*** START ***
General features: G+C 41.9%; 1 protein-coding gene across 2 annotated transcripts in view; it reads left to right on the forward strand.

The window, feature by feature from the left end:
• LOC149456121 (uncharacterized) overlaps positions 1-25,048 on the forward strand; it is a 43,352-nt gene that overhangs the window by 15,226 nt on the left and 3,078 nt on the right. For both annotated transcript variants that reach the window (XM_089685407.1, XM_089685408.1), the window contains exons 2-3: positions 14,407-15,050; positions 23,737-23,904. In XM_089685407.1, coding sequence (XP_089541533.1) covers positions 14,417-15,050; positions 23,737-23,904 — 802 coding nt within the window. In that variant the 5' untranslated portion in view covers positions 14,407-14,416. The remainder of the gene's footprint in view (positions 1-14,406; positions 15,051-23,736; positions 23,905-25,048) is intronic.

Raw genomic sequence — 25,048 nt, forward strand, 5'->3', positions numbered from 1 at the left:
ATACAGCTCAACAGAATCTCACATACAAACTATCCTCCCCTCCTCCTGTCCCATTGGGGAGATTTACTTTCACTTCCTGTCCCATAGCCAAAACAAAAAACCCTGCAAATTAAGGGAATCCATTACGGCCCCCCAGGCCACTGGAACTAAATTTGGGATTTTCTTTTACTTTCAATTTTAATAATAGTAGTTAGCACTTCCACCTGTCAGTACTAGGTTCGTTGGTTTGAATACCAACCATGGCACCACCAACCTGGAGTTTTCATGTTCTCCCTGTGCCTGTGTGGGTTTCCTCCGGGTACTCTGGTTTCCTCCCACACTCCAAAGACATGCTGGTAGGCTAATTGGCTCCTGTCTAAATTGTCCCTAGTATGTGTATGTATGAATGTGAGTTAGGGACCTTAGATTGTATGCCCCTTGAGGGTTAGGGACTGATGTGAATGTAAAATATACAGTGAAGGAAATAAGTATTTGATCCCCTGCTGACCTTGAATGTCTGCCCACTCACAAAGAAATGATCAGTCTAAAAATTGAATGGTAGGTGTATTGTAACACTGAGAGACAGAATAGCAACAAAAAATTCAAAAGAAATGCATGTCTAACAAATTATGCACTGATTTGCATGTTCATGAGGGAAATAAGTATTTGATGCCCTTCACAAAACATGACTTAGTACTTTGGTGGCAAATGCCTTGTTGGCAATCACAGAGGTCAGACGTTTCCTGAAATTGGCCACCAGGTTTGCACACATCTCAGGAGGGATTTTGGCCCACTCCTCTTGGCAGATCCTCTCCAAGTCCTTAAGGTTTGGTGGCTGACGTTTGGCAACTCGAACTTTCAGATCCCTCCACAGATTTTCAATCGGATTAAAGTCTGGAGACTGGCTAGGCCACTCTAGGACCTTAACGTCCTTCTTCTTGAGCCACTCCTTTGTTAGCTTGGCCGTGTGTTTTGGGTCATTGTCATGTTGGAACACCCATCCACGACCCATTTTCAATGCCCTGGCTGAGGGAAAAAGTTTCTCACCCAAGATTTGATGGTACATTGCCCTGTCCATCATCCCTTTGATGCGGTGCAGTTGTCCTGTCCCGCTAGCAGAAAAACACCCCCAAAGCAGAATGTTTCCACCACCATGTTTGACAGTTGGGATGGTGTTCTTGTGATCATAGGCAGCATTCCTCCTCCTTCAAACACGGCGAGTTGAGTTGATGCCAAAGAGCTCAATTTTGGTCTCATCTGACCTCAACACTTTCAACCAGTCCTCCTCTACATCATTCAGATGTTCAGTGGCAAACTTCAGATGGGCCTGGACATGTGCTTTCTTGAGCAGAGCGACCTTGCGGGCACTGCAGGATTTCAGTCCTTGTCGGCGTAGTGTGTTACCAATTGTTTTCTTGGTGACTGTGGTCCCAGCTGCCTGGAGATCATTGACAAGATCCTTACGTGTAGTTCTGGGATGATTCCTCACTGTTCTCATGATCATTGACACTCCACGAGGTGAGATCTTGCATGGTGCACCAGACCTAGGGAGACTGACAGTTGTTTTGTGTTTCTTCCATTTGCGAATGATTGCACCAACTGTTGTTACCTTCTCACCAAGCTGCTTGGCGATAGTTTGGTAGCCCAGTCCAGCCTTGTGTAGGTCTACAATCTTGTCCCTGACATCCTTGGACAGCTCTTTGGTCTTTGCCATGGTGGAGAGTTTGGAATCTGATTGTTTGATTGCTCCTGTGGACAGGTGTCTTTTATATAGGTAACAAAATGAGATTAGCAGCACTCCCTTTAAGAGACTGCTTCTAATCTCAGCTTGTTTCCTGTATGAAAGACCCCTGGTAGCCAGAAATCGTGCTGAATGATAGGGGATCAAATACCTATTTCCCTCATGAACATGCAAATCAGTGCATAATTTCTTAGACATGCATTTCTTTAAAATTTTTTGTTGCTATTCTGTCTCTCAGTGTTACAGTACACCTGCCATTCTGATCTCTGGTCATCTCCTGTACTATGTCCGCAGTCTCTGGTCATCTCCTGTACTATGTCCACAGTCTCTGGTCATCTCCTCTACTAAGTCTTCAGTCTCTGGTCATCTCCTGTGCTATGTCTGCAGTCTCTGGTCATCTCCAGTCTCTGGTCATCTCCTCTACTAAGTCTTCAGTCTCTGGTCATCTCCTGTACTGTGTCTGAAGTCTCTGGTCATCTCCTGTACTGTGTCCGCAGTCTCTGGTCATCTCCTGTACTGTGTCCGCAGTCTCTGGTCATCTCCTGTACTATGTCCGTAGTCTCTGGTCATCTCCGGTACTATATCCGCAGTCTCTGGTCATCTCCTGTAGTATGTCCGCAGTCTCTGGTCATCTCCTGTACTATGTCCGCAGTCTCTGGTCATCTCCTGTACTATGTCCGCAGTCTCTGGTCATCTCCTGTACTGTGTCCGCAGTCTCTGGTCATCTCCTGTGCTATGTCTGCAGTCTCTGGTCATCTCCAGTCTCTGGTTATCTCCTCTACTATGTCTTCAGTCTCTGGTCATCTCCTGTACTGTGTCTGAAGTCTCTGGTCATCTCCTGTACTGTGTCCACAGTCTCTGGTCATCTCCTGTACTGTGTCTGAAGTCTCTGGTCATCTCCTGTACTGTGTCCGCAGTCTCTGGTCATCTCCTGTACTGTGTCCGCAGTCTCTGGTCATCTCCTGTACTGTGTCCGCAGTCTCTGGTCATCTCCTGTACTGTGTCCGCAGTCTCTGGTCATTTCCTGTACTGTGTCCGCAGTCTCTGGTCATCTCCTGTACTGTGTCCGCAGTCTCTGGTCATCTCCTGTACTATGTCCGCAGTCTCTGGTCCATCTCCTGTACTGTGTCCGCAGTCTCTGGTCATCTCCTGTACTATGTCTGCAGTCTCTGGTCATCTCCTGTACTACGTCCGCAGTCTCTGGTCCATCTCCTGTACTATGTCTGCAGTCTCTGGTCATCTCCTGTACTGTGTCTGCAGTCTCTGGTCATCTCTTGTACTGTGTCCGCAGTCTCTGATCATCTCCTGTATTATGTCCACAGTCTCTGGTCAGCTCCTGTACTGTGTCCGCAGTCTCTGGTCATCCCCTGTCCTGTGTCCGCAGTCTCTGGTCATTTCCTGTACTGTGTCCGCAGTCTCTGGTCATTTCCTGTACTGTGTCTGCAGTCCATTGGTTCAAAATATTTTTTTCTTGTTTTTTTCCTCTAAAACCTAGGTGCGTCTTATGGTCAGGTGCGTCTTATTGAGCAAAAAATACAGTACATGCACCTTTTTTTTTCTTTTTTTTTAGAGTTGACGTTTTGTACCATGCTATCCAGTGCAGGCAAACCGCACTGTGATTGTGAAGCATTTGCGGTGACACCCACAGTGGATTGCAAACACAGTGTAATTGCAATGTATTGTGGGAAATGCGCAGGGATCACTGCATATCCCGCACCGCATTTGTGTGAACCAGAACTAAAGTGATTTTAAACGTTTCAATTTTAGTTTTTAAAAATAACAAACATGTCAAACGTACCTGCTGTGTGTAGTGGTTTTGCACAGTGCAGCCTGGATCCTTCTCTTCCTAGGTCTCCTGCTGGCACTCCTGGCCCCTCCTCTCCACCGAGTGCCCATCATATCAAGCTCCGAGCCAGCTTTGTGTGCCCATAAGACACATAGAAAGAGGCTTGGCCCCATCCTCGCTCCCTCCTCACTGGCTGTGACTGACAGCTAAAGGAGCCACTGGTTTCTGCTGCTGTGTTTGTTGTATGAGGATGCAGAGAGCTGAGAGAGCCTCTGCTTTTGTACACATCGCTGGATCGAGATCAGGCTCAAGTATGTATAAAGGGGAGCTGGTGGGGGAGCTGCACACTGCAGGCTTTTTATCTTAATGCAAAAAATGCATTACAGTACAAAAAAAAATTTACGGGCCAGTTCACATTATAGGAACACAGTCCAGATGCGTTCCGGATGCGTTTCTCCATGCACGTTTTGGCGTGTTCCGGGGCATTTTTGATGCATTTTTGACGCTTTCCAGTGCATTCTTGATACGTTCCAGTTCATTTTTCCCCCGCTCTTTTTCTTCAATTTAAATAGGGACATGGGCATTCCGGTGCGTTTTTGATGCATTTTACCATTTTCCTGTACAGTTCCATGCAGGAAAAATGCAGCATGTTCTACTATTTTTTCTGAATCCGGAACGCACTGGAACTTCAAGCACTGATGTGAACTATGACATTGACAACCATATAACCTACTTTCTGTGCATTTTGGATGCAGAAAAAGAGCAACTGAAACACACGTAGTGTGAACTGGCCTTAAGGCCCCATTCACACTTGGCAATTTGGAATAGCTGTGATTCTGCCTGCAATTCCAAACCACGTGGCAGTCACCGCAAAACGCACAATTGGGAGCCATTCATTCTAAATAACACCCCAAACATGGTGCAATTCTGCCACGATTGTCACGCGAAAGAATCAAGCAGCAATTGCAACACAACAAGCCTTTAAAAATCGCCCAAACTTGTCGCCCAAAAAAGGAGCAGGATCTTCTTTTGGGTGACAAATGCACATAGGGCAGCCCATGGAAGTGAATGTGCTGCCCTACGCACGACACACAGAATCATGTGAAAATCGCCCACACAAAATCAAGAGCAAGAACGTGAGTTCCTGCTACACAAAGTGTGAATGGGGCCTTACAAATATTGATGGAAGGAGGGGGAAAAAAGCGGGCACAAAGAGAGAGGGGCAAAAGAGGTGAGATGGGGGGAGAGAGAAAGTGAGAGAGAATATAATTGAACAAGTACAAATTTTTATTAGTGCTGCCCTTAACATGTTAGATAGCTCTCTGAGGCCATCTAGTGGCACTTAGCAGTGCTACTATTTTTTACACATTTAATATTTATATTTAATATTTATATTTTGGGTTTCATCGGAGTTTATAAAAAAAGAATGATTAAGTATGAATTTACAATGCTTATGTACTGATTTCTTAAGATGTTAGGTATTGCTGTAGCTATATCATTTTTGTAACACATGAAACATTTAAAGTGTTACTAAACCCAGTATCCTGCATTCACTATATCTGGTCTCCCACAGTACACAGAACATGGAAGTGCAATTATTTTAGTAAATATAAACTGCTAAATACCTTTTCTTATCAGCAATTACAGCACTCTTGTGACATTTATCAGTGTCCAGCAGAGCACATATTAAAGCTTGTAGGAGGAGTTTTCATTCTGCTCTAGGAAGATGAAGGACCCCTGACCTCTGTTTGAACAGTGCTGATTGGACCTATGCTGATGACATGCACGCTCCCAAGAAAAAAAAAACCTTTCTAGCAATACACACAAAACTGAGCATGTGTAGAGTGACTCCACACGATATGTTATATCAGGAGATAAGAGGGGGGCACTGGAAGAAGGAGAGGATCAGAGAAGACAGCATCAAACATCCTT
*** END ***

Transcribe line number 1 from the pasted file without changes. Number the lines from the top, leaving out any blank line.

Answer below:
General features: G+C 41.9%; 1 protein-coding gene across 2 annotated transcripts in view; it reads left to right on the forward strand.